In the wake of the Gates letter, many repeal supporters see pushing forward with delayed implementation legislation as the optimal path for a successful vote on ending “Don’t Ask, Don’t Tell” this year.
Lieberman said supporters are looking at alternatives, including a bill “to enact repeal, but have it not be this year, to have it not be effective until either sometime next year” or until the Pentagon working group issues a certification of its study.
“I think Secretary Gates was really talking about he doesn’t want us to do this until the rank-and-file military has had a chance to be heard,” Lieberman said. “So we’re trying to find a way to take legislative action this year, but still respect the opinions of the military and maybe delay the implementation until sometime next year.”
Lieberman said a number of different ideas are being discussed among committee members, but delayed implementation legislation “seems to be the one that commands the most support.”
Also noting that delayed implementation could have traction is Udall, who said such a bill is “one of the ideas” being discussed.
“That still remains my preferred course,” he said. “In other words, you would make it very clear the law is repealed, and then you put in place the timeframe by which you implement the changes that are necessary.”
Despite this push and work toward a compromise, the six targeted members of the Senate Armed Services Committee have been reluctant to endorse repeal publicly, although none of these six have been as explicit as Ben Nelson in their opposition.
Sen. Jim Webb (D-Va.) has maintained on several occasions the importance of the Pentagon study as a means to inform Congress on how to approach repeal of “Don’t Ask, Don’t Tell.”
Asked this week whether he’s made a decision on how he’ll vote should an amendment come before him, Webb replied, “I think we need to respect the process that Secretary Gates and Adm. Mullen put in place.”
Webb had a similar response when asked whether his position would be any different for delayed implementation legislation.
“I think we should honor the process that they’ve put in place,” Webb said. “I think people should understand that it’s a pretty significant historical event in terms of what Adm. Mullen said during that hearing in February.”
The offices of Bill Nelson and Bayh sent statements to the Blade that were similarly non-committal in how the senators would vote. The statements were virtually identical to those the offices sent to the Blade last month.
Dan McLaughlin, spokesperson for Bill Nelson, said the senator is “inclined” to support repeal, but “wants to see Secretary Gates’ study on how it would impact the military.”
In a statement, Bayh said his “personal belief” is that people serving their country in the armed forces “ought to be able to serve it openly,” but noted that he wants military leaders to be able to speak up on this issue.
“President Obama is absolutely right to solicit the input and support of his top military commanders about the effects of repealing the ‘Don’t Ask, Don’t Tell’ policy,” he said. “I will make a final decision after receiving the input of our top commanders.”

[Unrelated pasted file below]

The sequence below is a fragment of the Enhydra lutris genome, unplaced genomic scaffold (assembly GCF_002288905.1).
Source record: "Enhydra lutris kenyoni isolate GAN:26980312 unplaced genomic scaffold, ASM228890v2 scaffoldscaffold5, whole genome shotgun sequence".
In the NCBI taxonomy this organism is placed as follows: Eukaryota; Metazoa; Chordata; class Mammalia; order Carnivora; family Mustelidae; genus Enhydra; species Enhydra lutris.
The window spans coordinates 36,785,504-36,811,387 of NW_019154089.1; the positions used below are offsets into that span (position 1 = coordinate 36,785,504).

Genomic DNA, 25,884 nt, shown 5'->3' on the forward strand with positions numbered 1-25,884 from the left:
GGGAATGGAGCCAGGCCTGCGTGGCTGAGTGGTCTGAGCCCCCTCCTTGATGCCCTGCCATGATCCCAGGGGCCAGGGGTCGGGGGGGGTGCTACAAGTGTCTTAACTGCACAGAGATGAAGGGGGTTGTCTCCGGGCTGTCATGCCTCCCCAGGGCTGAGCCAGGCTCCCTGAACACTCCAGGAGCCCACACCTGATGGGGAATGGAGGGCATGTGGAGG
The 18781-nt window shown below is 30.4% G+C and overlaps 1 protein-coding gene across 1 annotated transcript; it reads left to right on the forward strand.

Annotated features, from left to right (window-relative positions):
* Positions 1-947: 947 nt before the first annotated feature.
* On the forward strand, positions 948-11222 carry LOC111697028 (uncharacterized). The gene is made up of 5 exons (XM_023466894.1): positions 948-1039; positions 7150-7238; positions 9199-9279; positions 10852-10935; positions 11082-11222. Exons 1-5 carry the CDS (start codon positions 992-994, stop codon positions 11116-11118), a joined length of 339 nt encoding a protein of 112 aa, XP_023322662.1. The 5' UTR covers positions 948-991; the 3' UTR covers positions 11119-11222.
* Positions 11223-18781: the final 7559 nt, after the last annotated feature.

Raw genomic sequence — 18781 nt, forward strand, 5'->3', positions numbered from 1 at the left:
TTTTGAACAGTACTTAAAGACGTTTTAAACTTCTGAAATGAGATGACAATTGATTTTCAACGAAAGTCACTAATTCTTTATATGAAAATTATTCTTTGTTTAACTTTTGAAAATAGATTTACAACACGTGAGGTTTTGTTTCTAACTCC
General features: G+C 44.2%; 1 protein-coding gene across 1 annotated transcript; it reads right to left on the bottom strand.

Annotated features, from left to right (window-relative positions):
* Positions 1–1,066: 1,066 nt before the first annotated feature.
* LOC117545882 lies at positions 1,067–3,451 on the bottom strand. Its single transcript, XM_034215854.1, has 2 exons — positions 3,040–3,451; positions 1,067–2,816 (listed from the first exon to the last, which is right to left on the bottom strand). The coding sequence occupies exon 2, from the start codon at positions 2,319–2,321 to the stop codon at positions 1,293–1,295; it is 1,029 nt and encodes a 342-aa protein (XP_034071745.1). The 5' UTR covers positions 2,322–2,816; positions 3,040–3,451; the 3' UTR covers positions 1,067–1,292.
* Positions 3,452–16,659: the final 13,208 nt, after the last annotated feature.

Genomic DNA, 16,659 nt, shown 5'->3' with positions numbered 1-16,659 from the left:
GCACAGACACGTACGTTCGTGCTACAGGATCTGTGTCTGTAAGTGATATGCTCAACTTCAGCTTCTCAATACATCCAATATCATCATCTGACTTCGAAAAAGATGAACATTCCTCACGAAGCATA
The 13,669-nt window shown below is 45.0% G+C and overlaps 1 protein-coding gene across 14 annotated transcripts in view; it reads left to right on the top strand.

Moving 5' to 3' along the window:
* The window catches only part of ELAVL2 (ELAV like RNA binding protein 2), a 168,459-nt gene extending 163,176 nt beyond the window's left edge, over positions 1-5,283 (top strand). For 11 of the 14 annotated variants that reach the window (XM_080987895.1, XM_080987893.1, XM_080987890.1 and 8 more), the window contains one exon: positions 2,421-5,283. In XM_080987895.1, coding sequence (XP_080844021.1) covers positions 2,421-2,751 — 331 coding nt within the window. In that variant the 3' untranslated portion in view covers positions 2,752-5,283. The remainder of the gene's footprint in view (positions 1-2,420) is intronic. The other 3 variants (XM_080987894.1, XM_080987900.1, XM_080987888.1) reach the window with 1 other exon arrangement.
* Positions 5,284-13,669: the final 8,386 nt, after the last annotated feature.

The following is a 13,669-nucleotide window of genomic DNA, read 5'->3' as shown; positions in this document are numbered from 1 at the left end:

Some of the targeted senators were staying mum this week on how they’d vote should an amendment come before them. Byrd’s office declined to comment in response to a Blade inquiry on the issue. Brown’s office didn’t respond to multiple requests for comment.
Obama MIA in repeal effort?
As supporters of repeal work to gather support, one notable absence among those lending a hand is President Barack Obama.
Repeal of “Don’t Ask, Don’t Tell” was one of Obama’s campaign promises, but a number of senators say the White House hasn’t contacted them to move them one way or the other on the issue.
In public statements on the “Don’t Ask, Don’t Tell” issue, the White House has consistently refrained from saying Obama supports attaching repeal as part of the defense authorization bill.
Asked whether the White House is being helpful in building support, Lieberman suggested the president could be playing a greater role.
“I mean, they’re obviously for this, so we need their help,” he said.
Nicholson said he didn’t know if the White House had been helpful in moving senators in favor of repeal, but noted that he hasn’t “seen any evidence of that, certainly.”
Each of the targeted senators to whom the Blade spoke said they had not heard from the White House or the Pentagon on the issue.
Asked whether the White House or the Pentagon had contacted him to influence his vote on “Don’t Ask, Don’t Tell,” Ben Nelson replied, “No, no.”
Jessica Smith, a Webb spokesperson, echoed those remarks in response to a Blade inquiry.
“As for the White House or the Pentagon contacting our office?” she said. “I don’t believe so.”
Similarly, McLaughlin said he doesn’t believe the White House or the Pentagon has contacted Bill Nelson to inform his vote on the issue.
“To my knowledge, neither the White House nor the Pentagon has recently contacted Bill about this issue,” McLaughlin said.
A White House spokesperson didn’t immediately respond to the Blade’s request for comment on why Obama hasn’t reached out to the senators.